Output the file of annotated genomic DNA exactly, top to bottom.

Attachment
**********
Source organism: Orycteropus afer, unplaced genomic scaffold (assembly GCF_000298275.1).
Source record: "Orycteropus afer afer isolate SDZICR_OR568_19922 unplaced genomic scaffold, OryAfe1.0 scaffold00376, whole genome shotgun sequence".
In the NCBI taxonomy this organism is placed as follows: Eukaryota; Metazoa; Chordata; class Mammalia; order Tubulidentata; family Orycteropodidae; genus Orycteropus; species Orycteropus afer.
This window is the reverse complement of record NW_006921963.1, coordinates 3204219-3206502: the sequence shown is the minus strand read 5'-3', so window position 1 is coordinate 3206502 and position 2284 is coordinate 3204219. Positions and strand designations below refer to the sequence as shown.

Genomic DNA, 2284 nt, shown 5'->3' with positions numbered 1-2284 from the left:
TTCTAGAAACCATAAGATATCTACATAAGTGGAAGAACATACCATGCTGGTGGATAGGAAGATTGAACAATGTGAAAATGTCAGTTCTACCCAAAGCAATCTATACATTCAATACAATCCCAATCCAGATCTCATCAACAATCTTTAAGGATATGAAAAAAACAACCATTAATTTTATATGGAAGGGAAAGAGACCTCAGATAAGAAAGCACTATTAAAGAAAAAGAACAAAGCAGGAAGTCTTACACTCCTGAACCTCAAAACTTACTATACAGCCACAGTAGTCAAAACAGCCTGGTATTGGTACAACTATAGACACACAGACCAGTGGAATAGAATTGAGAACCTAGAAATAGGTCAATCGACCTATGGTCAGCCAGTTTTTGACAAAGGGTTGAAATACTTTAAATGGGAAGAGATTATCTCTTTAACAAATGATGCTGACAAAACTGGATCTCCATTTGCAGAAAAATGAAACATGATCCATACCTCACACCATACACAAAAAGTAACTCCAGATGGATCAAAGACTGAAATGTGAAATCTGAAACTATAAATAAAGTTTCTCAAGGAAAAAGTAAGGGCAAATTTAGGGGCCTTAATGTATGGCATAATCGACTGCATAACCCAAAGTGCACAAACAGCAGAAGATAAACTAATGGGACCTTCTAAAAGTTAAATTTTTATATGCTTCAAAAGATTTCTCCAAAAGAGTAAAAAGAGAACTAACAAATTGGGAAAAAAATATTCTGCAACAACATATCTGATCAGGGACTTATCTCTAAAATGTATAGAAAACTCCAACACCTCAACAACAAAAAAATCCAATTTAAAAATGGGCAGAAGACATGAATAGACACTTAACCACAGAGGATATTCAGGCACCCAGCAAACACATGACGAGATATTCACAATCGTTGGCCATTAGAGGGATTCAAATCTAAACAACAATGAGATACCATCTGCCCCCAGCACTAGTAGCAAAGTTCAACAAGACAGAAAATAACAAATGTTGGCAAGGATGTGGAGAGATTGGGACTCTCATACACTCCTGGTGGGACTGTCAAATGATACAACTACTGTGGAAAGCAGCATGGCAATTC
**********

Source organism: Orycteropus afer, unplaced genomic scaffold (assembly GCF_000298275.1).
Source record: "Orycteropus afer afer isolate SDZICR_OR568_19922 unplaced genomic scaffold, OryAfe1.0 scaffold00376, whole genome shotgun sequence".
In the NCBI taxonomy this organism is placed as follows: Eukaryota; Metazoa; Chordata; class Mammalia; order Tubulidentata; family Orycteropodidae; genus Orycteropus; species Orycteropus afer.
This window is the reverse complement of record NW_006921963.1, coordinates 3204219-3206502: the sequence shown is the minus strand read 5'-3', so window position 1 is coordinate 3206502 and position 2284 is coordinate 3204219. Positions and strand designations below refer to the sequence as shown.

Genomic DNA, 2284 nt, shown 5'->3' with positions numbered 1-2284 from the left:
TTCTAGAAACCATAAGATATCTACATAAGTGGAAGAACATACCATGCTGGTGGATAGGAAGATTGAACAATGTGAAAATGTCAGTTCTACCCAAAGCAATCTATACATTCAATACAATCCCAATCCAGATCTCATCAACAATCTTTAAGGATATGAAAAAAACAACCATTAATTTTATATGGAAGGGAAAGAGACCTCAGATAAGAAAGCACTATTAAAGAAAAAGAACAAAGCAGGAAGTCTTACACTCCTGAACCTCAAAACTTACTATACAGCCACAGTAGTCAAAACAGCCTGGTATTGGTACAACTATAGACACACAGACCAGTGGAATAGAATTGAGAACCTAGAAATAGGTCAATCGACCTATGGTCAGCCAGTTTTTGACAAAGGGTTGAAATACTTTAAATGGGAAGAGATTATCTCTTTAACAAATGATGCTGACAAAACTGGATCTCCATTTGCAGAAAAATGAAACATGATCCATACCTCACACCATACACAAAAAGTAACTCCAGATGGATCAAAGACTGAAATGTGAAATCTGAAACTATAAATAAAGTTTCTCAAGGAAAAAGTAAGGGCAAATTTAGGGGCCTTAATGTATGGCATAATCGACTGCATAACCCAAAGTGCACAAACAGCAGAAGATAAACTAATGGGACCTTCTAAAAGTTAAATTTTTATATGCTTCAAAAGATTTCTCCAAAAGAGTAAAAAGAGAACTAACAAATTGGGAAAAAAATATTCTGCAACAACATATCTGATCAGGGACTTATCTCTAAAATGTATAGAAAACTCCAACACCTCAACAACAAAAAAATCCAATTTAAAAATGGGCAGAAGACATGAATAGACACTTAACCACAGAGGATATTCAGGCACCCAGCAAACACATGACGAGATATTCACAATCGTTGGCCATTAGAGGGATTCAAATCTAAACAACAATGAGATACCATCTGCCCCCAGCACTAGTAGCAAAGTTCAACAAGACAGAAAATAACAAATGTTGGCAAGGATGTGGAGAGATTGGGACTCTCATACACTCCTGGTGGGACTGTCAAATGATACAACTACTGTGGAAAGCAGCATGGCAATTC